Amazon dominates online sales traffic with an equal or greater share of sales compared to all other e-commerce sites combined, when measured across 11 retail categories, according to a Gordon Haskett Research Advisors 150-question survey of 500 households, which gauged the health of the consumer and overall retail foot traffic. Amazon attracted 13.1% more music, book or movie purchases than all other online retailers combined, according to the study.
The study, emailed to Retail Dive, found stores still matter, with in-store sales still attracting a significantly larger share of consumers’ purchases than e-commerce sites in (1) groceries (+54.0% over online traffic); (2) household products (+47.0%); (3) health & beauty, (36.4%); (4) pet products (35.3%); (5) Auto-related products (+28.7%); and (6) small household electronics (+17.6%).
Physical retailers are missing a key way to stoke sales, according to other research from mobile commerce and engagement platform GPShopper and research firm YouGov: 86% like experiences to try out products in store but buy on mobile or online, similar to the Samsung store; 85% like the idea of product recommendations based on ratings, similar to Amazon Books stores; 80% like buying items online and picking it up in-store, as Walmart and Target have been promoting; and 78% like stores from once pure-play sites like Warby Parker, according to that study. But over a third of consumers typically “feel nothing” when shopping in stores, the study also found.
Despite e-commerce’s continuing grind, brick-and-mortar stores have yet to fully lose their advantage with many consumers who want to see and touch merchandise even before making online purchases.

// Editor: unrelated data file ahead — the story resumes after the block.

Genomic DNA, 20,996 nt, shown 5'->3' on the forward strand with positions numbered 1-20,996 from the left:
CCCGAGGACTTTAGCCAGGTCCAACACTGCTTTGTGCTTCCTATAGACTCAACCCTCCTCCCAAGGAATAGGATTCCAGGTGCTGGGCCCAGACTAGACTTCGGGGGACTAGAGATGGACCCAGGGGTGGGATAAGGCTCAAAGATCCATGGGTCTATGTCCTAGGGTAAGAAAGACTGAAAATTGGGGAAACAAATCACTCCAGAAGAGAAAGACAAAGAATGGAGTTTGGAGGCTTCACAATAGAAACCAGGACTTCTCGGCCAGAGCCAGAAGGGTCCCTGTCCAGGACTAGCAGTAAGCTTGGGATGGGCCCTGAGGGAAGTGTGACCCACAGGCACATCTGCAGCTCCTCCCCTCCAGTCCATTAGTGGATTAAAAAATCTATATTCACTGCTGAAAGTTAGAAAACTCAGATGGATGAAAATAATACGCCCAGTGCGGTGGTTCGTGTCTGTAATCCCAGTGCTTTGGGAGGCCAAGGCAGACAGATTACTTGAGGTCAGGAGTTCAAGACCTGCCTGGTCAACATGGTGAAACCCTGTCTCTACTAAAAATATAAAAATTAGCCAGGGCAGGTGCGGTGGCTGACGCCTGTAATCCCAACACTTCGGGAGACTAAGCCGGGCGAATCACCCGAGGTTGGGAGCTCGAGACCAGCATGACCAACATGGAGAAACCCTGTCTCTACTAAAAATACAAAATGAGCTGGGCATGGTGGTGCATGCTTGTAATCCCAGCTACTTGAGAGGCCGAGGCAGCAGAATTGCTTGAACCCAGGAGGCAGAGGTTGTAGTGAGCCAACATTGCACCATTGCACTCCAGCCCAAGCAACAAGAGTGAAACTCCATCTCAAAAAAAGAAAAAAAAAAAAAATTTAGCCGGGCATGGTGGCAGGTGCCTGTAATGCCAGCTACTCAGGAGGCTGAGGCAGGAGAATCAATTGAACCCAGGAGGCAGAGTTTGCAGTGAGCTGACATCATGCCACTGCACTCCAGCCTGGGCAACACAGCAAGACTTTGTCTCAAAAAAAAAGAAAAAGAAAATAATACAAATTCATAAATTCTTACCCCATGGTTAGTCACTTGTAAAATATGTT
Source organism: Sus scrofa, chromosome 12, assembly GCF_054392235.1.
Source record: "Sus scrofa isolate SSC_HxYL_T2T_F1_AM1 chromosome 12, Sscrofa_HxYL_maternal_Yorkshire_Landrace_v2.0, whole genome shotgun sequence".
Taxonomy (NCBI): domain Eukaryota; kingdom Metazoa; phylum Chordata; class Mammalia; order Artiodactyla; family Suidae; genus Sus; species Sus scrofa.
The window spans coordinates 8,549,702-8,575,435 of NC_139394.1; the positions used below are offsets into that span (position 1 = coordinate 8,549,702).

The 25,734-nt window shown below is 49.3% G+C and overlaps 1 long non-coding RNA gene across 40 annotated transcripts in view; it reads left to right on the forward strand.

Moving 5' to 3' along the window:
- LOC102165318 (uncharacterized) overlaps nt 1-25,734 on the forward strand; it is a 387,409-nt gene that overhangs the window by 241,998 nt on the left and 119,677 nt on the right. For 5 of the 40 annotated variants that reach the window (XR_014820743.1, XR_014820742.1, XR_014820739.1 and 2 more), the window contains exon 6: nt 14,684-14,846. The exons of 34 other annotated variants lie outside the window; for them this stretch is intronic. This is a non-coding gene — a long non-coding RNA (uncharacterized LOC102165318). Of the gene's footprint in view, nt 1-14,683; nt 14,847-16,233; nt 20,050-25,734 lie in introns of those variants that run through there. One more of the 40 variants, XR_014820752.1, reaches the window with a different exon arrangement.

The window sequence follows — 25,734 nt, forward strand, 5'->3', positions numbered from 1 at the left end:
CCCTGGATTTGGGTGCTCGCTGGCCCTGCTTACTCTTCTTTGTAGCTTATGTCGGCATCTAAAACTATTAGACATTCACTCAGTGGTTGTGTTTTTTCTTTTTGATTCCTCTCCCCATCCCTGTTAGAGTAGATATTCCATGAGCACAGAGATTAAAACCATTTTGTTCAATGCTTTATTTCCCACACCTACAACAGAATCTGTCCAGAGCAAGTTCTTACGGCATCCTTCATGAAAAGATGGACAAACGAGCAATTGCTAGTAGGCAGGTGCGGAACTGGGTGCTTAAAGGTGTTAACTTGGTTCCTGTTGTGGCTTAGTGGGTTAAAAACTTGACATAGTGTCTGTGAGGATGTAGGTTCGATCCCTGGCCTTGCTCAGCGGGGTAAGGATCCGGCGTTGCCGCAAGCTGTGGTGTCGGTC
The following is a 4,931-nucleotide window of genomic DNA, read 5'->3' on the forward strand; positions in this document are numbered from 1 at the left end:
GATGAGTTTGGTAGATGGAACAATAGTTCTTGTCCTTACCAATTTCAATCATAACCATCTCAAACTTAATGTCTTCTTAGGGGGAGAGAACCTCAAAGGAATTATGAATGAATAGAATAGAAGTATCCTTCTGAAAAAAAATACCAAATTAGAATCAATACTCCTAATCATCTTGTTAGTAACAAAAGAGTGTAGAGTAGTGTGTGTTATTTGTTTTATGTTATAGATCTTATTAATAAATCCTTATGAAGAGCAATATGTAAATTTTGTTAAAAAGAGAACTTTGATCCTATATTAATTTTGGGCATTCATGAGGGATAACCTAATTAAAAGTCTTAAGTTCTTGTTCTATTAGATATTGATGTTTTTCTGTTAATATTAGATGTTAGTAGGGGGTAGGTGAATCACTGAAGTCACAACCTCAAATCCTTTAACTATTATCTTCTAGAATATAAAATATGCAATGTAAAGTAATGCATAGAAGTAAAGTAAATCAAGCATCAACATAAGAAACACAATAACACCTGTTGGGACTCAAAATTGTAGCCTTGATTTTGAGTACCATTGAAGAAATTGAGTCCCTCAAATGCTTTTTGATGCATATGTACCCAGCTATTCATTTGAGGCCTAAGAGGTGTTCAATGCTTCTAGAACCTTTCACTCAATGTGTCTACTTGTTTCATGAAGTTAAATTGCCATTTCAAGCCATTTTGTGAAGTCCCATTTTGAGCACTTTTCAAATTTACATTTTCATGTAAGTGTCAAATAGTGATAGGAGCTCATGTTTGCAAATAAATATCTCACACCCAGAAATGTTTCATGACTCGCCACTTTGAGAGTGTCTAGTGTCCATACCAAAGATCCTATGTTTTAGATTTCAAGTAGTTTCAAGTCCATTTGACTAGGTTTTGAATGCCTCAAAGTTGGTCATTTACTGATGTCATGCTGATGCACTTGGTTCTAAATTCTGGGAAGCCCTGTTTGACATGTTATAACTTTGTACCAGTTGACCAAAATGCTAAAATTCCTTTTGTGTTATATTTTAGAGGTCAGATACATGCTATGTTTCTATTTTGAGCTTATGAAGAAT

That's true of particular categories, including groceries, though these studies have taken place before the announcement last week of Amazon’s $13.7 billion takeover of grocer Whole Foods Market, much less the data-hogging revamp of those stores that is to come. Still, “the data implies that e-commerce retailers have infringed less on grocery and everyday household item sales vs. other non-essential goods,” according to Gordon Haskett Research Advisors.
What retailers can’t do is sit on such laurels, as even e-commerce giant Amazon continues to merge online and offline retail, with technological advantages unique to e-commerce.
“The retail industry is in turmoil — stalwart stores are closing at record pace and those left standing will be the ones who know the value of listening to the customer and innovating accordingly. We know from our previous research that shoppers value time and convenience over flashy technology," GPShopper co-founder and CMO Maya Mikhailov said in a statement.
"Ultimately, that lack of feeling leaves price and convenience as the primary drivers of where they make a purchase. If stores became more about the overall experience they can start attracting loyal shoppers again. Hopefully, this will undo some of the brand erosion that came from the cost-cutting in the wrong places that got them into this trouble to begin with.”